Distributable Net Income (DNI)

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Definition of 'Distributable Net Income (DNI)'

Distributable net income (DNI) is the amount of income that a corporation can distribute to its shareholders. It is calculated by taking the corporation's net income and subtracting any non-deductible expenses, such as interest, taxes, and depreciation. DNI is important because it determines how much money a corporation can pay out in dividends.

There are two types of DNI: current DNI and accumulated DNI. Current DNI is the amount of income that a corporation has earned in the current year. Accumulated DNI is the amount of income that a corporation has earned in previous years and has not yet been distributed to shareholders.

When a corporation distributes dividends, it must first use its current DNI. If the corporation does not have enough current DNI, it can use its accumulated DNI. However, a corporation cannot distribute more than its accumulated DNI.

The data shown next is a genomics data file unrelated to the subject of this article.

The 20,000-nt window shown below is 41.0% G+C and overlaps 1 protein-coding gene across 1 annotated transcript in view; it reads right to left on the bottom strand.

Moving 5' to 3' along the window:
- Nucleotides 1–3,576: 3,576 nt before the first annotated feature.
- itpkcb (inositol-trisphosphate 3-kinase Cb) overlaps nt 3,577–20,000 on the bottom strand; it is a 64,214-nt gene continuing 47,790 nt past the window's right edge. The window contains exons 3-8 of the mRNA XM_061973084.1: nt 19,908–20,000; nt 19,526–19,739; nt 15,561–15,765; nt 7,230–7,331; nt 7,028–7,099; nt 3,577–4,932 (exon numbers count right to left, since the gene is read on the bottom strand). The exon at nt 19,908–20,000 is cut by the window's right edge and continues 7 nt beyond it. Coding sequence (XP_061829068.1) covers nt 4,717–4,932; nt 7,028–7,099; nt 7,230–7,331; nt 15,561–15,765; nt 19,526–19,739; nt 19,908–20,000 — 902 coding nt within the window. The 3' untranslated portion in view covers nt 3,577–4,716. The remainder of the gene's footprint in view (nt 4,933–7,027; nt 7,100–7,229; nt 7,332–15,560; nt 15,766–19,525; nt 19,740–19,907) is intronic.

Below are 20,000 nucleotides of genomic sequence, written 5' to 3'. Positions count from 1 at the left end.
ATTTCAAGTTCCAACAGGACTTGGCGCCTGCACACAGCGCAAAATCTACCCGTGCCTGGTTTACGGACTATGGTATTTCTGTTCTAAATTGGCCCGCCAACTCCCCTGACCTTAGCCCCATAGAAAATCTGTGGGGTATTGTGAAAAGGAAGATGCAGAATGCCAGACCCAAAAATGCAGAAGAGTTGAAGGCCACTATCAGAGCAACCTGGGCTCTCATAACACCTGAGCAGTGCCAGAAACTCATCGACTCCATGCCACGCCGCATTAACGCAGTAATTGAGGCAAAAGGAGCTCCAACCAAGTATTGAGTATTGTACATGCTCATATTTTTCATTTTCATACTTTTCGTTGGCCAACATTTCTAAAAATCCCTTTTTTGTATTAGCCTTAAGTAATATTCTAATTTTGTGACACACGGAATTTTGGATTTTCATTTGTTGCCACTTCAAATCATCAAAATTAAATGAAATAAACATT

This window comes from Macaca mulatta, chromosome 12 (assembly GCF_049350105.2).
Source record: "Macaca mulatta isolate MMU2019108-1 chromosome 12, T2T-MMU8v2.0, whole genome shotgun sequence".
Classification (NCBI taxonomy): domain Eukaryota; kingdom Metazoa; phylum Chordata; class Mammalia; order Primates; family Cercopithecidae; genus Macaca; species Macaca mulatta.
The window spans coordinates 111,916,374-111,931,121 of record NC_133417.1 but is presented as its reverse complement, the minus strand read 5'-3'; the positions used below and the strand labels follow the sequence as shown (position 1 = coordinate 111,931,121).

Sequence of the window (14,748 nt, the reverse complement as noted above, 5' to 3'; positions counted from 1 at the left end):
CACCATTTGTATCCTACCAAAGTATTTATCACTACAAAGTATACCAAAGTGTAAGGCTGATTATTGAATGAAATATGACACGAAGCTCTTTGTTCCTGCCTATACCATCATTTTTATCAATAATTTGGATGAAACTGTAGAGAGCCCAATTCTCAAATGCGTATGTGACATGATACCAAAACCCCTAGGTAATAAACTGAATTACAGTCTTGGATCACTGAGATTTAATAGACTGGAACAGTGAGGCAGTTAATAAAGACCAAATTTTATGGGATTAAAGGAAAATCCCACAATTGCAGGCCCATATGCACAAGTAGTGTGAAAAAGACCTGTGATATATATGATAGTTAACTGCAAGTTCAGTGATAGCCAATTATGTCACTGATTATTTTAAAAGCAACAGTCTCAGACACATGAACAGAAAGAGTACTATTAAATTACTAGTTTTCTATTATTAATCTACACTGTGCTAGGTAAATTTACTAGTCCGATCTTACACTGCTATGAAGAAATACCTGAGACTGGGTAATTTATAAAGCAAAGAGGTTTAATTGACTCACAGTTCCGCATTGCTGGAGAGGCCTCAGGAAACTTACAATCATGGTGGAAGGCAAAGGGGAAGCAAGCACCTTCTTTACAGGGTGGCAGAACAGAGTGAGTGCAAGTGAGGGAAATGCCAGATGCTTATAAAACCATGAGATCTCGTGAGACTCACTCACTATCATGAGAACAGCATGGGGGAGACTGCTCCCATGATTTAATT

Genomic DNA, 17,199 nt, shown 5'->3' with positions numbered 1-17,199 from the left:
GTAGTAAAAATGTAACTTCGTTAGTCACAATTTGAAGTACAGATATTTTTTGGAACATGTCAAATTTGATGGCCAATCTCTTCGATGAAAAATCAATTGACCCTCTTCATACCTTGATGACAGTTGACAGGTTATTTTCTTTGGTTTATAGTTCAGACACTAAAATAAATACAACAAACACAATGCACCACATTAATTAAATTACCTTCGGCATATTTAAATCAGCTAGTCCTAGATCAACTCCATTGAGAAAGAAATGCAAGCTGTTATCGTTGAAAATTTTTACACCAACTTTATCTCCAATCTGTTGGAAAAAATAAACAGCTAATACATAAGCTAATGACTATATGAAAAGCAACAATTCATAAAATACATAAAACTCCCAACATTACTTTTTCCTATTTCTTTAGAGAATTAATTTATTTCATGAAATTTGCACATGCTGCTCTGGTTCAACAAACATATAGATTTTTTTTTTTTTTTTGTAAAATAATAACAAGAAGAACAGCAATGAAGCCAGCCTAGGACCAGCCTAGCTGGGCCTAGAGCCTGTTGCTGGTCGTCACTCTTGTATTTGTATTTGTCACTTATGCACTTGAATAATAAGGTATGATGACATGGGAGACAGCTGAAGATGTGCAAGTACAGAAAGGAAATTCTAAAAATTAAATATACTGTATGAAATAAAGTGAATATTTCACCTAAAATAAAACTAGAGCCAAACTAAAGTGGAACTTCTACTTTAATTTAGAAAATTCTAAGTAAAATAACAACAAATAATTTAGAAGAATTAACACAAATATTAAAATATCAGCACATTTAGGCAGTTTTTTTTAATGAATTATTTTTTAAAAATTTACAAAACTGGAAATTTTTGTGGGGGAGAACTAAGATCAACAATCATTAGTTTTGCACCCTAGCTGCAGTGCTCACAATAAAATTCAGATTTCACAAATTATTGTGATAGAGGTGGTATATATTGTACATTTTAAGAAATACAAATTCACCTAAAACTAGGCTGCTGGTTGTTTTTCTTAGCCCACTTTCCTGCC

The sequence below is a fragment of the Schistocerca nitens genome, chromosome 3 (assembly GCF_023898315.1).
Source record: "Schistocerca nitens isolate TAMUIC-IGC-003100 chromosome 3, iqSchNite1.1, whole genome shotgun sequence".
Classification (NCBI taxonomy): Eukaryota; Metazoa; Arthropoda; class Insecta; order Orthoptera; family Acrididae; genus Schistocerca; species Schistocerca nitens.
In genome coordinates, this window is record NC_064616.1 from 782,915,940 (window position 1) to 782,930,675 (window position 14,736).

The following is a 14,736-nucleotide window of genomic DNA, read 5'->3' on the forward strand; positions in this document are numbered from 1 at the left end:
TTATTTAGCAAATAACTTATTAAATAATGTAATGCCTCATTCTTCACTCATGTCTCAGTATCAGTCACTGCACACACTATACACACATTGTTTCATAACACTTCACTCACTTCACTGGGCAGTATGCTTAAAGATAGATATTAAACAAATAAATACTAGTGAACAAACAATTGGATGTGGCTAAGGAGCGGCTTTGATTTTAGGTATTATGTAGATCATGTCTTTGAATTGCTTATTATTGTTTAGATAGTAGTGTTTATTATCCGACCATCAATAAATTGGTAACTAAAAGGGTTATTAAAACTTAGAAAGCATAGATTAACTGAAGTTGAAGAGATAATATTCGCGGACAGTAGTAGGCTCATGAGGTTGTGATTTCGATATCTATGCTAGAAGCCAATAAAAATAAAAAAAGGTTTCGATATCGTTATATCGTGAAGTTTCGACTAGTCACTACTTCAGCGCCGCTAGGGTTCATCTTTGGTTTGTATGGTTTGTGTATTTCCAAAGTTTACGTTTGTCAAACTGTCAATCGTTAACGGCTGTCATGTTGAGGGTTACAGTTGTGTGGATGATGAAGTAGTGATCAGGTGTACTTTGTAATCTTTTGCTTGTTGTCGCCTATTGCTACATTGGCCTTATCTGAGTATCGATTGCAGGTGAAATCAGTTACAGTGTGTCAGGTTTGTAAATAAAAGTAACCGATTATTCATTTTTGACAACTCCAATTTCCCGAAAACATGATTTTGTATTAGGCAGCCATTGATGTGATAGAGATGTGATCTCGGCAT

DNI is also used to calculate the maximum amount of money that a corporation can contribute to its shareholders' equity accounts. This amount is known as the accumulated earnings and profits (AEP). AEP is the amount of money that a corporation has earned over its lifetime and has not been distributed to shareholders.

The calculation of DNI can be complex, and there are many different rules that apply. For example, different rules apply to corporations that are members of an affiliated group of corporations. If you are unsure how to calculate DNI, you should consult with a tax advisor.

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